LBJ Library To Release Pentagon Papers
AUSTIN (AP) – Precisely 40 years after they began to appear in The New York Times, triggering a constitutional crisis over freedom of the press, the Pentagon Papers will be released at the Lyndon B. Johnson Library and Museum and other sites Monday.
Officials with the Lyndon B. Johnson Library on the University of Texas at Austin campus have scheduled a news conference to unveil the once-top secret, 7,000-page Pentagon study of the Vietnam War first leaked to The New York Times. Simultaneous releases of the papers also are planned at the John F. Kennedy Library in Boston; Richard Nixon Library in Yorba Linda, Calif.; and the National Archives at College Park, Md.
The Times began publishing the documents 40 years ago until a federal judge halted the publication. A fragmented U.S. Supreme Court struck down the ruling. In the meantime, The Washington Post published the documents.
The release also comes 38 years after President Johnson himself asked Nixon, his presidential successor, to release them to the public, the Austin American-Statesman reported Sunday. Johnson died 10 days later of a heart attack.
The LBJ Library has had a complete set of the report documents since 1969. Former Johnson aide Tom Johnson said the documents leaked to The Times and The Post did not include a section about secret Johnson administration efforts to negotiate peace with North Vietnam.
Former Johnson aide and past LBJ Library director Harry Middleton said Johnson’s response to Monday’s release would have been, “What the hell took so long?”
“He felt, to get the whole story out, that everybody should have access to the papers in the LBJ Library,” Middleton told the American-Statesman.
Another former Johnson aide, Tom Johnson, who was not related to his former boss, said, “He felt his decision-making about Vietnam could withstand full scrutiny.”
Middleton said that Johnson phoned him at the library to complain when the leaked Pentagon Papers were published in 1971.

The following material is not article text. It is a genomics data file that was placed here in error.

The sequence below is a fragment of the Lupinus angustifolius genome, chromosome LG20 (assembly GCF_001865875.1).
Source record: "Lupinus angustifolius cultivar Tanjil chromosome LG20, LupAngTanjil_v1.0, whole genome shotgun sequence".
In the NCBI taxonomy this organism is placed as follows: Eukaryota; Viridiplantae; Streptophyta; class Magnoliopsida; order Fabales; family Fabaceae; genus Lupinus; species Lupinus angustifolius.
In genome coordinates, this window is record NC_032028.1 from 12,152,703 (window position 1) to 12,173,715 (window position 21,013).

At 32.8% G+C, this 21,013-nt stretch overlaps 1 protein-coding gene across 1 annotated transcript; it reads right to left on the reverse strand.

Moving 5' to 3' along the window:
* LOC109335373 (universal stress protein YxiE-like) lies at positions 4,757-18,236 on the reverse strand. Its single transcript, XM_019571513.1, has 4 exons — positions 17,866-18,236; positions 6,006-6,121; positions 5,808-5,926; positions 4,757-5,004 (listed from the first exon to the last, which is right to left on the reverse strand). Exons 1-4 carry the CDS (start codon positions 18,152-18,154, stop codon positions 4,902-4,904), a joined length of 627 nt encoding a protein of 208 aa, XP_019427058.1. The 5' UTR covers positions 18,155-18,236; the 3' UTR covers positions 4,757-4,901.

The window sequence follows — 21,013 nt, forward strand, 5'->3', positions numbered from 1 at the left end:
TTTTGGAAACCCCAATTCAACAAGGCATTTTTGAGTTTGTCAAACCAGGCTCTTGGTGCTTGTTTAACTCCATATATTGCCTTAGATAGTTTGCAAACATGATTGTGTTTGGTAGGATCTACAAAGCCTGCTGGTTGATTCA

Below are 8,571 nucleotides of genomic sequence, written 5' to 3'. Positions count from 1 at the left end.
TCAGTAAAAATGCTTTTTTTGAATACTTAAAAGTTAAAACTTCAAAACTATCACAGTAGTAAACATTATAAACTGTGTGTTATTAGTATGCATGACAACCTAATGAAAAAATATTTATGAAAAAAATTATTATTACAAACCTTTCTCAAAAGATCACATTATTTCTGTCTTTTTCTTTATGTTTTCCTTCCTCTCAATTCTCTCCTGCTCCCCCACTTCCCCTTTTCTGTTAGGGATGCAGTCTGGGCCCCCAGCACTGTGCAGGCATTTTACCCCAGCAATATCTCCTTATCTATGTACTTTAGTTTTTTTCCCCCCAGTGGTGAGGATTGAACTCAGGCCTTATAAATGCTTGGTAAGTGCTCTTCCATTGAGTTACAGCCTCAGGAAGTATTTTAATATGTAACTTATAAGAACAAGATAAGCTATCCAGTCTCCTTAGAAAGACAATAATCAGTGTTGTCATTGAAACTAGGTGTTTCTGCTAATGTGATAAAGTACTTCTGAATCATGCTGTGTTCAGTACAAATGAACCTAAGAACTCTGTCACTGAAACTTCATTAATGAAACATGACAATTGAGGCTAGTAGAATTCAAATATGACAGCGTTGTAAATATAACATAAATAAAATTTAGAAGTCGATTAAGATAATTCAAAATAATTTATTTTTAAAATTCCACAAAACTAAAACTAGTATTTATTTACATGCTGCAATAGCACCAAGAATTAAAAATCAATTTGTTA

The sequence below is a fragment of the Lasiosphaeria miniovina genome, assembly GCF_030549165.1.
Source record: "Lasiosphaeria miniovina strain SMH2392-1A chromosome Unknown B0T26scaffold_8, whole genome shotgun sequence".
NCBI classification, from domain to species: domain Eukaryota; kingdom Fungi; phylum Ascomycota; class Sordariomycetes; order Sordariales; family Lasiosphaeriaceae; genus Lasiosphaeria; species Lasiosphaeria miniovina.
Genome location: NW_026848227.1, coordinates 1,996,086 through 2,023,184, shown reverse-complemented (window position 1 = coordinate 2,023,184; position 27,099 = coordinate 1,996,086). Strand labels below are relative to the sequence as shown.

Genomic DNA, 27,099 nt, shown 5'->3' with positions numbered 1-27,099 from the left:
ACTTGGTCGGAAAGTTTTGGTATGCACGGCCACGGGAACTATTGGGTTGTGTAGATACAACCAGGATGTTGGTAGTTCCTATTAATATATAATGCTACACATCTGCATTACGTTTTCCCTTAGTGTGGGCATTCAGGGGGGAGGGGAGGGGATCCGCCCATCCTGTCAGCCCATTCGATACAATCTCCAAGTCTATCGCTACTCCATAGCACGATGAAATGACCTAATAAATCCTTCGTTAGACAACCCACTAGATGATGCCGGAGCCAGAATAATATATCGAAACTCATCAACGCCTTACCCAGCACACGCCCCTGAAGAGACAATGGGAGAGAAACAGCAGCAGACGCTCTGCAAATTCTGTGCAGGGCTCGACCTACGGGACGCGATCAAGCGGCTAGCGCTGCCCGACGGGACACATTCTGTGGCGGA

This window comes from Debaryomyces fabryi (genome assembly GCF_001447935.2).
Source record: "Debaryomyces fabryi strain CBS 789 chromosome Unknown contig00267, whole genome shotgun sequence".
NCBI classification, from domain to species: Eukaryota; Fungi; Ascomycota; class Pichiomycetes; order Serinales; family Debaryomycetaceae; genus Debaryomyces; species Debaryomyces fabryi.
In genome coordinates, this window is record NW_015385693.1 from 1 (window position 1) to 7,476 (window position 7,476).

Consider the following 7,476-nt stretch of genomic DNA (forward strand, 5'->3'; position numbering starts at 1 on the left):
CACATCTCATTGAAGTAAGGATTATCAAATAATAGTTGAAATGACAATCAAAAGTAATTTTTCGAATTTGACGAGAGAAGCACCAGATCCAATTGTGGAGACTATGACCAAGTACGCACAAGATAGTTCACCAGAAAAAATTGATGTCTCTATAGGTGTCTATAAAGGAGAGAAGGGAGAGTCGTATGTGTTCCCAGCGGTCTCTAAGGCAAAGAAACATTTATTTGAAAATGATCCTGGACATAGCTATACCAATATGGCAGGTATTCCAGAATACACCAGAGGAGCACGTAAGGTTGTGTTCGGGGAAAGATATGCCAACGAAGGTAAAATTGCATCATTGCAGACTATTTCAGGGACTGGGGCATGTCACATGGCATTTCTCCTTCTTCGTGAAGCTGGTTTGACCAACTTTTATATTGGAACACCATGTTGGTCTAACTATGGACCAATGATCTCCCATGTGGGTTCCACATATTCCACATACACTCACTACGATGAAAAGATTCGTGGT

“This is only part of the story. They don’t have the whole story,” Middleton recalled Johnson telling him.
Johnson and his aides began building their case to present to Nixon for release of the papers. Middleton said he attended a dinner party at the LBJ Ranch on Jan. 13, 1973, where Johnson told him he wanted a face-to-face meeting with Nixon to seek declassification of the documents.
“I’m going to do that as soon as President Nixon is inaugurated,” Middleton recalled Johnson saying. “I’m going to go to Washington and take it up with him.
Nixon was inaugurated a second time a week later, but Johnson died two days later without having the meeting. Johnson aides and associates continued talks with Nixon counterparts in hopes of getting the documents declassified, but nothing happened until the Watergate scandal ended all discussions of the topic.
“President Johnson insisted that the full story of his presidency should be available to historians, authors, scholars, researchers and especially students,” Tom Johnson said. “It always was LBJ’s mandate to release all the papers, provided no intelligence-gathering methods or secrets about sources were disclosed.”
Indeed, 11 words of the finally declassified history of U.S. involvement in Vietnam will remain secret. The National Declassification Center will only say that the 11 words are all on one of the work’s 7,000 pages.
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